This is a post that I have been meaning to write for a while, but I have had a hard time coming up with a good thesis for it. So instead, I'm just going to give a few examples of what I think qualifies as a monster.
These are creatures that should not be. Their very existence goes against the natural order of the world. They are twisted mockeries of life. They are formed not by nature but by sorcery, science or both in some cases. Abominations usually come in two varieties; corruptions of an existing lifeform or an attempt to create a new form of life. The former includes the undead and, depending on the campaign setting, orcs and mutants. The latter includes fusion creatures like the owlbear and created life like the golem or robot. Whether or not creatures like these can be redeemed usually depends on the nature of their creation. Accidental creations may not be inherently evil. If the corrupted subject was good in his previous life, that goodness may still exist in his new form. Likewise, beings that are created may not turn against society if they are accepted by at least a few decent people right away. But often, the process that creates the abomination drives it mad, and makes it a danger to all around it.
This does not refer to the rubber-forehead variety seen in science-fiction. Rather, this is more about a lifeform whose existence is so radically different from humanity that there is no way for a normal person to relate to it on any given level. These beings may look at humanity as we would look at an unintelligent animal, if we're lucky. This means that the characters are faced with something that is a threat simply because it does not recognize what we are as sentient. We are food/raw materials/pets/whatever to this being, and it will accept no alternative. Especially not equal.
Society has it's share of dangers. These usually are in the form of creatures, or groups of people, that choose to take what it wants from civilization through force. While the dragon that demands a virgin sacrifice or the wyvern that steals the local livestock are the usual staples of this type, ever-present threats include more 'mundane' dangers such as bandits and pirates. The latter groups usually have outlaw status, meaning that they suffer from no protection under the law. This makes it legal for any person to kill, steal or enslave them. In many medieval societies, outlaw status was an effective death sentence. This tends to create a certain mindset in some people. After all, if your rights to life, liberty and property were stripped from you, you too may become a dangerous person, if only out of self-preservation.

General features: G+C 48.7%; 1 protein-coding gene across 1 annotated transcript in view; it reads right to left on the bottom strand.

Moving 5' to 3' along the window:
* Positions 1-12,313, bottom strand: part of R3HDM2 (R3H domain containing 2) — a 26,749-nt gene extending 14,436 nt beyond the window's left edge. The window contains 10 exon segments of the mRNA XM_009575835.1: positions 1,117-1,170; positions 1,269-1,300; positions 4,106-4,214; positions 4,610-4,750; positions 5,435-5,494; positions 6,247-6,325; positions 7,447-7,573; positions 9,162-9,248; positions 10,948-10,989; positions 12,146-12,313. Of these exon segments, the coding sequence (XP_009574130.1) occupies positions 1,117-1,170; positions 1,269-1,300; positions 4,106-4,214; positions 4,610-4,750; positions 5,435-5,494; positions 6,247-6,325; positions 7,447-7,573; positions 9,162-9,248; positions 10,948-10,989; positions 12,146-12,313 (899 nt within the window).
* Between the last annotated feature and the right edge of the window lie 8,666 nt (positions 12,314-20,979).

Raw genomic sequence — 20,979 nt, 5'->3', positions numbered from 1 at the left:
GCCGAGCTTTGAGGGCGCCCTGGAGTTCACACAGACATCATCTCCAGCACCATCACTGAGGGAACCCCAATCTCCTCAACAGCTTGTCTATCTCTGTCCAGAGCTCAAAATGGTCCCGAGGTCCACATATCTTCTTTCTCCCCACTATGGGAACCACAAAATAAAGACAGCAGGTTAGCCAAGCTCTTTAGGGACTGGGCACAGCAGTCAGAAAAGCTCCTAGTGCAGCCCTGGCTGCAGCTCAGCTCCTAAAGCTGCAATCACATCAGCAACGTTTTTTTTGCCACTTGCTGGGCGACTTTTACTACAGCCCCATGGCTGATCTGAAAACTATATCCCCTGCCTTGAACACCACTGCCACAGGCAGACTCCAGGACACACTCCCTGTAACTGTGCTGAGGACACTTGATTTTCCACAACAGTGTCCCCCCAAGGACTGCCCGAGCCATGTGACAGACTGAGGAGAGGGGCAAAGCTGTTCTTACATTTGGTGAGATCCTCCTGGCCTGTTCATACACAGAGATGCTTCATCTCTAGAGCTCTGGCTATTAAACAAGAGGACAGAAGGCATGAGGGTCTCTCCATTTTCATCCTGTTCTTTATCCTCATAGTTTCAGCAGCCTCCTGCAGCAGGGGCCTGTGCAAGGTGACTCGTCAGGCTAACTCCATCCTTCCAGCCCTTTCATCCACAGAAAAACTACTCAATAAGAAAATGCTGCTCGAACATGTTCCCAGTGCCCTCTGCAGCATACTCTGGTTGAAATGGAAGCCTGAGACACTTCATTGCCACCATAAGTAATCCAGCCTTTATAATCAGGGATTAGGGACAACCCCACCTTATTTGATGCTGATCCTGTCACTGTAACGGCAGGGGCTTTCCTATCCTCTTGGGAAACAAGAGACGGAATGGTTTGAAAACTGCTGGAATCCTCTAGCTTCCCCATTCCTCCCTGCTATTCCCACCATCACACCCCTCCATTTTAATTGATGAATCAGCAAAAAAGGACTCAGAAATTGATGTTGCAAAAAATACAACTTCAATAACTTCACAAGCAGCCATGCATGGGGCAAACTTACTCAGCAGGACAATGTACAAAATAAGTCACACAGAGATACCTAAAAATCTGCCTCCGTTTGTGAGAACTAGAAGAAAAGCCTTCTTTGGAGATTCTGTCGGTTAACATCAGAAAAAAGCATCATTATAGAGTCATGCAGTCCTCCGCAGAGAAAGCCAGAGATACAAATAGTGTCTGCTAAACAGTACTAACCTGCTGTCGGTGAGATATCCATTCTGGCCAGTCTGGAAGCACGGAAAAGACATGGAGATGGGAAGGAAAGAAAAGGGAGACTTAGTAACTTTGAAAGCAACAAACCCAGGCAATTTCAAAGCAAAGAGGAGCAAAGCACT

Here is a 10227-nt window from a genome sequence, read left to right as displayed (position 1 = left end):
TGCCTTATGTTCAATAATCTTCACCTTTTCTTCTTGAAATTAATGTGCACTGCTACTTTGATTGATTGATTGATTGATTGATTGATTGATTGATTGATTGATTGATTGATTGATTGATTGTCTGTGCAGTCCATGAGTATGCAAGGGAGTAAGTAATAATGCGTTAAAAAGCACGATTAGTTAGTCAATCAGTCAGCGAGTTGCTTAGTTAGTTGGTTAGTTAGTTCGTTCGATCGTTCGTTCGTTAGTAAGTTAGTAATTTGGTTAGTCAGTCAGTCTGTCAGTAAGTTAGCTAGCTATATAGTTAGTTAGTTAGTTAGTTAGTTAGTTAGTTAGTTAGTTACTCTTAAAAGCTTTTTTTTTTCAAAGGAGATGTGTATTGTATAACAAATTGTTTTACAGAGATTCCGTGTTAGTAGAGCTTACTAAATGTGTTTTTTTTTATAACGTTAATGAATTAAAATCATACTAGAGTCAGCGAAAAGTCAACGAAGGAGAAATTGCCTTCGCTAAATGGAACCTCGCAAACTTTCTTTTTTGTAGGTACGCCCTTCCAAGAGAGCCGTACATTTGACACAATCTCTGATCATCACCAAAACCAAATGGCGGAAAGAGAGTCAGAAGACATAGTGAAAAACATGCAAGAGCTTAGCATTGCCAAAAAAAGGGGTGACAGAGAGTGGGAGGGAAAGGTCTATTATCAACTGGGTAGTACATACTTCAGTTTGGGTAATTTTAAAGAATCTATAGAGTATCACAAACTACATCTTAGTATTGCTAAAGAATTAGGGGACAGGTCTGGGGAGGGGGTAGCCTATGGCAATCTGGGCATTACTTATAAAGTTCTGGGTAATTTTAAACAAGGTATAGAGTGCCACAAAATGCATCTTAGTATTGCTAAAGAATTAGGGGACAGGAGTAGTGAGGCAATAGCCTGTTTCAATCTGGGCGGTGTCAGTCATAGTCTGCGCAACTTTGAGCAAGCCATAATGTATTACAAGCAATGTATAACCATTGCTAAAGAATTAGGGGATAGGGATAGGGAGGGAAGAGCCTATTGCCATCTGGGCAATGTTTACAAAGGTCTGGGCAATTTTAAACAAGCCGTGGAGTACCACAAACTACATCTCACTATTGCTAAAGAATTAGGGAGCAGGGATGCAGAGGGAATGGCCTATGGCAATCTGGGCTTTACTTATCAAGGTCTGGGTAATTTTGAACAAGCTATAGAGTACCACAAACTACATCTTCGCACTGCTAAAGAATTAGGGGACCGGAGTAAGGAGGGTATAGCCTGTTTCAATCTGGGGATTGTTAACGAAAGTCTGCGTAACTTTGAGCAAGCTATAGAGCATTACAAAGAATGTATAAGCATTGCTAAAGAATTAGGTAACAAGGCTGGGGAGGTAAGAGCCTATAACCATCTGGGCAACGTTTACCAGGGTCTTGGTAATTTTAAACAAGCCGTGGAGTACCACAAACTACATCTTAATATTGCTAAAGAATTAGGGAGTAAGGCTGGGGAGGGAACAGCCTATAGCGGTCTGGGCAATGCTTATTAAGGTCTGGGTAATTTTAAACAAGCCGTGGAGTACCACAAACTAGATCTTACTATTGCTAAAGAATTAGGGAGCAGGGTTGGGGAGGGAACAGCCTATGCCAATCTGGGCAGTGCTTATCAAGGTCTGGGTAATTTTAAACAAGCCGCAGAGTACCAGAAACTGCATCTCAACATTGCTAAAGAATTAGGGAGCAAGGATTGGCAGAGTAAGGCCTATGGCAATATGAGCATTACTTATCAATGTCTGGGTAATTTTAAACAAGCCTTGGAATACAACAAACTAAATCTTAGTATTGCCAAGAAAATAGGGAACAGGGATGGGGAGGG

Just Plain Evil
A lot of people don't like this category. The idea of someone or something just being evil is one that most people have a problem with. Surely there has to be some extenuating circumstances that has made the villain what he is? While it is true that for some people life sucks, it is also true that some people just don't give a rat's ass about others. Sure they may pull out the 'bad childhood' card every once in a while, but it is usually in order to dupe some naive do-gooder into helping them with their nefarious tasks. These people are self-centered assholes that will do whatever it takes to get what they want. Some are overgrown bullies that are in desperate need of an ass-kicking, others are master manipulators that manage to convince other to do their dirty work for them. The worst part of these types is that some of them don't even see themselves as being evil. Instead, they believe that they are performing a 'greater good' with the death and destruction they sow. The ones that know they are evil tend to be a bit more sadistic as they play with the lives of others. This type of monster is as likely to be a normal human as they are a fanged creature from the netherworld. A fact that makes this category one of the scariest.
By no means is this a definitive list of monster types. There usually is some overlap between categories. As I mentioned in the beginning, I had a hard time coming up with this post, hence the unfocused nature of it. I'm sure others may be able to come up with other categories, or better examples for each category. So it begs the question, what do you think?